In a recent Higher Education Supplement article, titled 'Sense and science, and never the twain shall meet' (The Australian, 16 September 1992), Lewis Wolpert bemoans the way in which science is generally misunderstood by non-scientists. Wolpert gives a plausible, though idealised account of the nature of science and its incompatibility with other ways of constructing knowledge about the physical world, especially those regarded as commonsensical.
We would probably want to take issue with Wolpert's disdain for what he terms 'common sense' - but not here. Our immediate concern is with the meaning of the term 'science' and with the question of what forms of science may be right and proper for investigating the human world. It was, of course, just such a conception as Wolpert's which was adopted by European social scientists in the nineteenth century as their model for making sense of human behaviour. Ever since then, verbal battles have raged as to its appropriateness.
Educational research has not been spared this debate. Indeed, it may be described as a veritable babble of tongues, with members of various paradigmatic camps barely able or willing to enter into serious dialogue with each other. This problem has only served to exacerbate the legitimation problem facing educational research as it seeks to establish itself as a reputable field of scholarship within academe. As editors, struggling to re-establish a journal which has had more than its fair share of teething problems, we are mindful of this state of war. Our aim is to provide a forum for cross-paradigmatic communication for the local community of educational researchers.
So what is our editorial policy, our plan for combating the alleged difficulties of epistemological incompatibility?
First, we want IIER, as product, to be a blend between, on the one hand, the scholarly endeavour of beginning researchers and, on the other, the productions of more established scholars. We expect the finished work of all of our contributors to be informative and challenging. We ask only that writers for the journal assume an audience who want to know and who may be willing to venture into the unknown, provided they are given some encouragement and assistance on the way.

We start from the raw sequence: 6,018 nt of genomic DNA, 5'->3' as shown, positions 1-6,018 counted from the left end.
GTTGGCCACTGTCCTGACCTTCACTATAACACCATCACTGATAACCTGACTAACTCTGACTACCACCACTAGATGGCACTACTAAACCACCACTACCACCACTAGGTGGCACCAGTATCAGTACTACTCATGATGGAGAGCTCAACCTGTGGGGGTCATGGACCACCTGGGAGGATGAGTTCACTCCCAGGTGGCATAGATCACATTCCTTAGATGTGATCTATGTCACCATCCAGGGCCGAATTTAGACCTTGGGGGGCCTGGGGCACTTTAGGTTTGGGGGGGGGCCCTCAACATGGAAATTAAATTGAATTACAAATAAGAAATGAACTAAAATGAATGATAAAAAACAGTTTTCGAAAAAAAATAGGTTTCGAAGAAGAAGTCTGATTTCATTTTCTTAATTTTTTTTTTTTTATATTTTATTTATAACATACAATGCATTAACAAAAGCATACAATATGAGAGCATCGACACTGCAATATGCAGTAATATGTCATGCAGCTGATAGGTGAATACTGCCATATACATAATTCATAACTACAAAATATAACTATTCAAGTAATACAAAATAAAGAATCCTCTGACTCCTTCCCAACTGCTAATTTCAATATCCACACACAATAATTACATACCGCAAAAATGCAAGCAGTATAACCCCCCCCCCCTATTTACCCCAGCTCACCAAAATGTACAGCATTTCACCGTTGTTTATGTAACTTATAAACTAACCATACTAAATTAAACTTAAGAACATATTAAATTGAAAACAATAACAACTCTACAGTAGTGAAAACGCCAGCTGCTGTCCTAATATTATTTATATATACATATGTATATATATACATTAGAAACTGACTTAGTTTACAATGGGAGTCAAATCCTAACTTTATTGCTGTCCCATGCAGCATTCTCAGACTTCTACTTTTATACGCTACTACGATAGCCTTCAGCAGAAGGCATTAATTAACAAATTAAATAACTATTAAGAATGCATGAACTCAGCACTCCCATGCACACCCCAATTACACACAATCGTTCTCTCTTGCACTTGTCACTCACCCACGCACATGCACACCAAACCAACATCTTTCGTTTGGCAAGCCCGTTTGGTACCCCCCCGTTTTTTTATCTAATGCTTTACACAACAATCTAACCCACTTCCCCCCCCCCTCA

Secondly, we want IIER, as process, to be a collaborative and collegial enterprise. Just as we, the editors, are concerned to build bridges between different research traditions and places of work (to say nothing of the gender gap), we will welcome from our contributors a similar spirit of collaboration and enterprise. It is in the spirit of modelling this collegiality that we encourage the more senior local researchers to contribute to the journal, as well as to their various international and national specialist journals.
We appreciate, of course, that we will not realise these lofty ideals in a moment. However, this, our first edition, is an encouraging first step. The first three papers, those by Alison Lee, David Tripp and Glenda Campbell-Evans are produced from different traditions in educational research. These papers were initially presented in a panel discussion at the Opening Session of the 1991 WAIER Forum. The panel topic was Alternative Approaches to Educational Research. The remaining two papers, by Andrew Thompson and Chris Elliott, have been produced from recently completed MEd theses. Finally, we have included, for the interest of readers, the abstracts for this year's WAIER Forum presentations.
We would ask you to keep in mind avenues for contributions - from yourself, your colleagues and visitors and, above all, from your students. With your support, we look forward to the continuing development of the journal.
The views and styles expressed in the articles in this publication are those of the individual authors and are not necessarily shared by the editor or members of the editorial advisory board.
Copyright © 1992 WAIER
Published by the Western Australian Institute for Educational Research (WAIER), Perth, Western Australia. All rights reserved. No part of this publication may be reproduced in any form or by any means without prior written permission from WAIER. Desktop publishing (1992) by Clare McBeath. Printed (1992) by Printing Services, Curtin University of Technology, Western Australia.
|Please cite as: Hall, J. and Lee, A. (1992). Editorial. Issues In Educational Research, 2(1), iii-v. http://education.curtin.edu.au/iier/iier2/editorial.html|
© 1992 Issues in Educational Research
Last revision: 9 Aug 2001. URL: http://education.curtin.edu.au/iier/iier2/editorial.html
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